Aerate Your St. Augustine Lawn
Aerating your lawn can encourage faster root development in every type of lawn. Aerating can relieve compaction and allow St. Augustine grass to spread.
When it comes to St. Augustine grass, aerating from mid-spring to summer will allow the grass to thicken. After you aerate your St. Augustine lawn, fertilize and water your lawn to recover from any impact. Aerating your St. Augustine lawn twice a year is ideal.
Prevent & Kill Weeds
A thick weed-free lawn is the best weed prevention. However, if your St. Augustine grass is not thickening and is allowing weeds to escape, you may need to resort to other solutions.
Weeds can cause your St. Augustine grass to thin by taking away space, water, and nutrients. You should apply mild herbicide five weeks before planting your St. Augustine grass and plant the sod in as many spaces as possible to choke the weeds.
Control St. Augustine Grass Fungus
Lawn fungus can cause your St. Augustin grass to thin along with any other lawn diseases. If there are any fungal diseases in your St. Augustine grass, you will notice patches of browning and yellowing grass.
It is best to replace infected patches with new sod or plugs and use a fungicide to control fungal disease. It is best to make sure you are using the correct fertilizer, aerating your lawn, and watering your St. Augustine lawn as much as possible to avoid dryness.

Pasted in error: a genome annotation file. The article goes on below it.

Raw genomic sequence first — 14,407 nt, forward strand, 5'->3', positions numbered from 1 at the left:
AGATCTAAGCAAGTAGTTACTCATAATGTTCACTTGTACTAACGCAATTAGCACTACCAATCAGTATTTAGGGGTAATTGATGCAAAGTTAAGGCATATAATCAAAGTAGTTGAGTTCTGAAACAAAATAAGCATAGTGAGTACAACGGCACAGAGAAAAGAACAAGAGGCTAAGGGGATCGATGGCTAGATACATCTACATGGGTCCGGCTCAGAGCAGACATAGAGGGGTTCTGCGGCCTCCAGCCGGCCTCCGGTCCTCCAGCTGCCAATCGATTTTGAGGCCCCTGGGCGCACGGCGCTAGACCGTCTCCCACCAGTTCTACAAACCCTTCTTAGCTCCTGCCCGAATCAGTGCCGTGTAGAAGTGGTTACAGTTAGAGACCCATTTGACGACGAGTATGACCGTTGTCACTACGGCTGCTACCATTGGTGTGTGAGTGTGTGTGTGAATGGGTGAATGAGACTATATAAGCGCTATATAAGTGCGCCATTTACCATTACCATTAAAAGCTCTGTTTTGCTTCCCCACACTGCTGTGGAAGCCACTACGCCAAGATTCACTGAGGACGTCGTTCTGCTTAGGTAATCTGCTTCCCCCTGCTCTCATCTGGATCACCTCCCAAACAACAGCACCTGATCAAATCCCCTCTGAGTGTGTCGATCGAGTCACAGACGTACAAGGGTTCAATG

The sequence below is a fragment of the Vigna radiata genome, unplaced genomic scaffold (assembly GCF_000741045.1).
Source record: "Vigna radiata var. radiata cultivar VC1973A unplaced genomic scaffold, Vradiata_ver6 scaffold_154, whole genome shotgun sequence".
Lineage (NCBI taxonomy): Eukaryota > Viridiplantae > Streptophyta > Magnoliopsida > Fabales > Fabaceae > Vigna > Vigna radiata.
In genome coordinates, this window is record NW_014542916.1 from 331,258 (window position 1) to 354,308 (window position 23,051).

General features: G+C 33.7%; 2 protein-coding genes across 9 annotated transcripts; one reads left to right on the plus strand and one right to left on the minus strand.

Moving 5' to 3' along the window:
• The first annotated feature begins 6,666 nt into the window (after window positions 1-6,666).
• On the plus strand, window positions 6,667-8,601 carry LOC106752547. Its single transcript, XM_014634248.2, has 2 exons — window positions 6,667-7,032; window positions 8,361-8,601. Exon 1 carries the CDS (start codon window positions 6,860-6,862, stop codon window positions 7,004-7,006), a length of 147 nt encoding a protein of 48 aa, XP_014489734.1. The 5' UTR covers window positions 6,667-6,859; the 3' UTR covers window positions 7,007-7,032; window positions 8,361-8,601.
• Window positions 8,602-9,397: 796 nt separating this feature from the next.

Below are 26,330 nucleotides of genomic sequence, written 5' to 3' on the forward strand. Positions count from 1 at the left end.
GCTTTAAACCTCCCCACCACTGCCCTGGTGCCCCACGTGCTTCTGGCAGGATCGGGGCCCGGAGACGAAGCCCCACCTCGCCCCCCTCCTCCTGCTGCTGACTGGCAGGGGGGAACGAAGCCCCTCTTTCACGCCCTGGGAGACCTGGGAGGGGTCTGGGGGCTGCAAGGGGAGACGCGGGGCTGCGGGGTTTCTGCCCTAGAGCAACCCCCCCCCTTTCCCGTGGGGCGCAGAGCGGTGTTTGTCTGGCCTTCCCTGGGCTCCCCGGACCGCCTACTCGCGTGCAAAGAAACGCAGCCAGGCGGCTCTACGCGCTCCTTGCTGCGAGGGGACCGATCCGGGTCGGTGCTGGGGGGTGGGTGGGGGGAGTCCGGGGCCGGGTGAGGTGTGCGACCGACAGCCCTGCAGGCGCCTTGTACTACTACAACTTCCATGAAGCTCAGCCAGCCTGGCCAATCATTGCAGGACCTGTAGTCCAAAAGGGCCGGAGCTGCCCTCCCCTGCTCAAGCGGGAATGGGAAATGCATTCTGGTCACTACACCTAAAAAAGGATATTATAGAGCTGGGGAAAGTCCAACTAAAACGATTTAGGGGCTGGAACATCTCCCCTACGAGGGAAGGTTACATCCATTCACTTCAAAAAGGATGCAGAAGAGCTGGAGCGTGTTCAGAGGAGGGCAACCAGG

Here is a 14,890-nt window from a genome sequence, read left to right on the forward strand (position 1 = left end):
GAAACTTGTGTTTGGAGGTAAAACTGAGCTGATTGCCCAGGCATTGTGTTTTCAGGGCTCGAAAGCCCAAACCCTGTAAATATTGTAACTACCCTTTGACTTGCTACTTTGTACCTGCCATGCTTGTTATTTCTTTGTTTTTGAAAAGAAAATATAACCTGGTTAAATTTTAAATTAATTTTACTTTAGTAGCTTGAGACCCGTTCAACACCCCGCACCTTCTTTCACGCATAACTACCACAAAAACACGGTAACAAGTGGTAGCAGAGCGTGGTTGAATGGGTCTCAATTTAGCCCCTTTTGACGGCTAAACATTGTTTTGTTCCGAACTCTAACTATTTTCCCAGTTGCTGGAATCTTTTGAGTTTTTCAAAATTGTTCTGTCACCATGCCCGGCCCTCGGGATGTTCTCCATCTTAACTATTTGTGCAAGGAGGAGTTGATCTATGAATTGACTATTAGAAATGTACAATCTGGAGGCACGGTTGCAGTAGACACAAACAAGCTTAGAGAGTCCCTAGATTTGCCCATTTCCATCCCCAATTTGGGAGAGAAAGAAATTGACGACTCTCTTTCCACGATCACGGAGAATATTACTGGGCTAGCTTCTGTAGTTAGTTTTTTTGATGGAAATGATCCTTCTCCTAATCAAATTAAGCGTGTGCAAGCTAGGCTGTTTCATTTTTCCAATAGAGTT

Irrigation / Watering
When you first install your St. Augustine grass, you should be watering your lawn multiple times a day for the first week.
To make things simple, prepare an irrigation system that will be on a timer. After the first week of installation, your St. Augustine grass should be watered thoroughly multiple times a week.
How Do You Encourage St. Augustine to Spread?
To encourage your new or aged St. Augustine grass to spread, you should follow a routine for your lawn. A routine that involves frequent mowing, fertilizing and aerating as needed, and watering will encourage your St. Augustine grass to spread quickly.
St. Augustine Grass FAQs
Why is My St. Augustine Grass Thin?
If your St. Augustine grass is thin and not living optimally, you may not be encouraging growth for your lawn. If your St. Augustine grass is thinning, it could be for multiple reasons. Your grass may have dry or waterlogged soil, have a weed invasion, you may be mowing the grass too short, or your soil may not be the correct PH.
Routinely test your soil, and check for weeds. Be sure your irrigation system is working properly to encourage your St. Augustine grass to grow successfully.
How Do You Make Grass Grow Thicker?
To encourage your grass to grow thicker, it is best to water it depending on its needs. If it is not St. Augustine grass, it may require less water and can handle dryness.
Be sure to aerate your lawn twice a year, fertilize the lawn correctly, remove weeds as much as possible, and mow frequently.
Will St. Augustine Grass Fill in Bare Spots?
Extensive bare spots may be irreparable. A quick and easy fix to fill in a bare spot is to use grass plugs or sod to patch the spots.
When patching St. Augustine grass, rake the dirt patch and plant the plugs or sod. Proper preparation will allow your St. Augustine grass to spread quickly.